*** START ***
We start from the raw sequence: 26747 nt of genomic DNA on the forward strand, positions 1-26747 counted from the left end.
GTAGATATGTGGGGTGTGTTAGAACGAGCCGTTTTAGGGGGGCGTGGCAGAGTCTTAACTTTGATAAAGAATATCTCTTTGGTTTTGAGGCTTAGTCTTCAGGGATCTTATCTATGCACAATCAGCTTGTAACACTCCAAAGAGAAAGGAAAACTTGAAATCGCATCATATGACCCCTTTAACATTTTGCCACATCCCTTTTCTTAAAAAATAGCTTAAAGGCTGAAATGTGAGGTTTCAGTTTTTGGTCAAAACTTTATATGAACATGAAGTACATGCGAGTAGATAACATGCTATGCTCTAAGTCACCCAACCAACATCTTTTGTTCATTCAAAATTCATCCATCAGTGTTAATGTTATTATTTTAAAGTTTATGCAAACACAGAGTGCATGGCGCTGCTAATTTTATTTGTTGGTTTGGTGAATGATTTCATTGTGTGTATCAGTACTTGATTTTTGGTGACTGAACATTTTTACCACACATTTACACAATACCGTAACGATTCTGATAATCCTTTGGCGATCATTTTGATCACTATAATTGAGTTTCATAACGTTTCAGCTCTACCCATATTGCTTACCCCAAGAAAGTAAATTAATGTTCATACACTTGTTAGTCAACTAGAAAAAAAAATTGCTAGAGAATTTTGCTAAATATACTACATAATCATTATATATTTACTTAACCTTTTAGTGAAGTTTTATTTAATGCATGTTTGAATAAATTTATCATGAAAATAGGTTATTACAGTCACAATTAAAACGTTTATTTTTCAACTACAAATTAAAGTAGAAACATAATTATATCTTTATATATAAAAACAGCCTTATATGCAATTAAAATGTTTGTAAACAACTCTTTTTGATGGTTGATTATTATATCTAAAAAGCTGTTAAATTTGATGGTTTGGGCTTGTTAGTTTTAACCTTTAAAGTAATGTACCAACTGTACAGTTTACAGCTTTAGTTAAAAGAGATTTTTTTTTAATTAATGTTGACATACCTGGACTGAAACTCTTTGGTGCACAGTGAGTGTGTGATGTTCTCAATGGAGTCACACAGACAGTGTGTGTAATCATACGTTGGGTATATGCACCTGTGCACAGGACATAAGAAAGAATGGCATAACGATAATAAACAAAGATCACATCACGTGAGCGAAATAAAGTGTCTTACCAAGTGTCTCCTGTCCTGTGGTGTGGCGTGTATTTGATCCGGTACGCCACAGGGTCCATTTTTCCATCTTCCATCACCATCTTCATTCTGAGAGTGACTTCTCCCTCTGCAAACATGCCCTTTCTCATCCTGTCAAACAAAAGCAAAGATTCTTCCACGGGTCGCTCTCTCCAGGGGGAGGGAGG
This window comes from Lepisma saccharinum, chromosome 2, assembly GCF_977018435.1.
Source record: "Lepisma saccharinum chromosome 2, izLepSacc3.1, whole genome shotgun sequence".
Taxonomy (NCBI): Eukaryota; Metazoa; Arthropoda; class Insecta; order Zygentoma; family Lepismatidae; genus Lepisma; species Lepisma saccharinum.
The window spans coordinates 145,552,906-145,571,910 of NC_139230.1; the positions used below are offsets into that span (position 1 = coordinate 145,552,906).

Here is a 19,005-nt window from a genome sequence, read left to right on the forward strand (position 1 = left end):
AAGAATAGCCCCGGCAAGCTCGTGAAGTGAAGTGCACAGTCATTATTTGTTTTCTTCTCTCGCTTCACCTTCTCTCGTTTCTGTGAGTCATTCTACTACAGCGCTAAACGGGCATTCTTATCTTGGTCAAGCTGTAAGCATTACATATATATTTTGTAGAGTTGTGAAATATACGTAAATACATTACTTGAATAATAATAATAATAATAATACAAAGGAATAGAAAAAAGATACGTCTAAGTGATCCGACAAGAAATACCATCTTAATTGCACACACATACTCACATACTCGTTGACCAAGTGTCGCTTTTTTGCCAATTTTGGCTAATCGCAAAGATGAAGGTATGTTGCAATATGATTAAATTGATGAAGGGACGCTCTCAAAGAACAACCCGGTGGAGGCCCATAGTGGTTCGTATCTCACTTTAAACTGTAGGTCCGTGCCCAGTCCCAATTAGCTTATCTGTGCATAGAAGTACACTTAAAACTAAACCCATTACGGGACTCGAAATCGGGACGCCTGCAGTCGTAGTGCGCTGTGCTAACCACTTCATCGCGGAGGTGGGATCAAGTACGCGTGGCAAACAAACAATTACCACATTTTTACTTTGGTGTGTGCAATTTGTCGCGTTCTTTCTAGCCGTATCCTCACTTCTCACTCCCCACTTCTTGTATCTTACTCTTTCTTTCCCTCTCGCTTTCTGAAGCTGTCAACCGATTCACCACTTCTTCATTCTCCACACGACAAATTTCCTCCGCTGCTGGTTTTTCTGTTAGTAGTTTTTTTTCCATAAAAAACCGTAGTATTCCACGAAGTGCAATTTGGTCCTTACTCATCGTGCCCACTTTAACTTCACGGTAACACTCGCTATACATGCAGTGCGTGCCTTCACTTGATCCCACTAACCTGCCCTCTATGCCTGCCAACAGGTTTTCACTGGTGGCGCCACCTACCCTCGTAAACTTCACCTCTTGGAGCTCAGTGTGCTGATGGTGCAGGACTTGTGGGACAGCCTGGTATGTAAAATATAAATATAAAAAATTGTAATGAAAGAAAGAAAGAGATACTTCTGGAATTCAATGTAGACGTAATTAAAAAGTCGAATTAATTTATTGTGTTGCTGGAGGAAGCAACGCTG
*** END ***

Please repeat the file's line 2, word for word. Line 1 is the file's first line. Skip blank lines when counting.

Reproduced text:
GTAGATATGTGGGGTGTGTTAGAACGAGCCGTTTTAGGGGGGCGTGGCAGAGTCTTAACTTTGATAAAGAATATCTCTTTGGTTTTGAGGCTTAGTCTTCAGGGATCTTATCTATGCACAATCAGCTTGTAACACTCCAAAGAGAAAGGAAAACTTGAAATCGCATCATATGACCCCTTTAACATTTTGCCACATCCCTTTTCTTAAAAAATAGCTTAAAGGCTGAAATGTGAGGTTTCAGTTTTTGGTCAAAACTTTATATGAACATGAAGTACATGCGAGTAGATAACATGCTATGCTCTAAGTCACCCAACCAACATCTTTTGTTCATTCAAAATTCATCCATCAGTGTTAATGTTATTATTTTAAAGTTTATGCAAACACAGAGTGCATGGCGCTGCTAATTTTATTTGTTGGTTTGGTGAATGATTTCATTGTGTGTATCAGTACTTGATTTTTGGTGACTGAACATTTTTACCACACATTTACACAATACCGTAACGATTCTGATAATCCTTTGGCGATCATTTTGATCACTATAATTGAGTTTCATAACGTTTCAGCTCTACCCATATTGCTTACCCCAAGAAAGTAAATTAATGTTCATACACTTGTTAGTCAACTAGAAAAAAAAATTGCTAGAGAATTTTGCTAAATATACTACATAATCATTATATATTTACTTAACCTTTTAGTGAAGTTTTATTTAATGCATGTTTGAATAAATTTATCATGAAAATAGGTTATTACAGTCACAATTAAAACGTTTATTTTTCAACTACAAATTAAAGTAGAAACATAATTATATCTTTATATATAAAAACAGCCTTATATGCAATTAAAATGTTTGTAAACAACTCTTTTTGATGGTTGATTATTATATCTAAAAAGCTGTTAAATTTGATGGTTTGGGCTTGTTAGTTTTAACCTTTAAAGTAATGTACCAACTGTACAGTTTACAGCTTTAGTTAAAAGAGATTTTTTTTTAATTAATGTTGACATACCTGGACTGAAACTCTTTGGTGCACAGTGAGTGTGTGATGTTCTCAATGGAGTCACACAGACAGTGTGTGTAATCATACGTTGGGTATATGCACCTGTGCACAGGACATAAGAAAGAATGGCATAACGATAATAAACAAAGATCACATCACGTGAGCGAAATAAAGTGTCTTACCAAGTGTCTCCTGTCCTGTGGTGTGGCGTGTATTTGATCCGGTACGCCACAGGGTCCATTTTTCCATCTTCCATCACCATCTTCATTCTGAGAGTGACTTCTCCCTCTGCAAACATGCCCTTTCTCATCCTGTCAAACAAAAGCAAAGATTCTTCCACGGGTCGCTCTCTCCAGGGGGAGGGAGG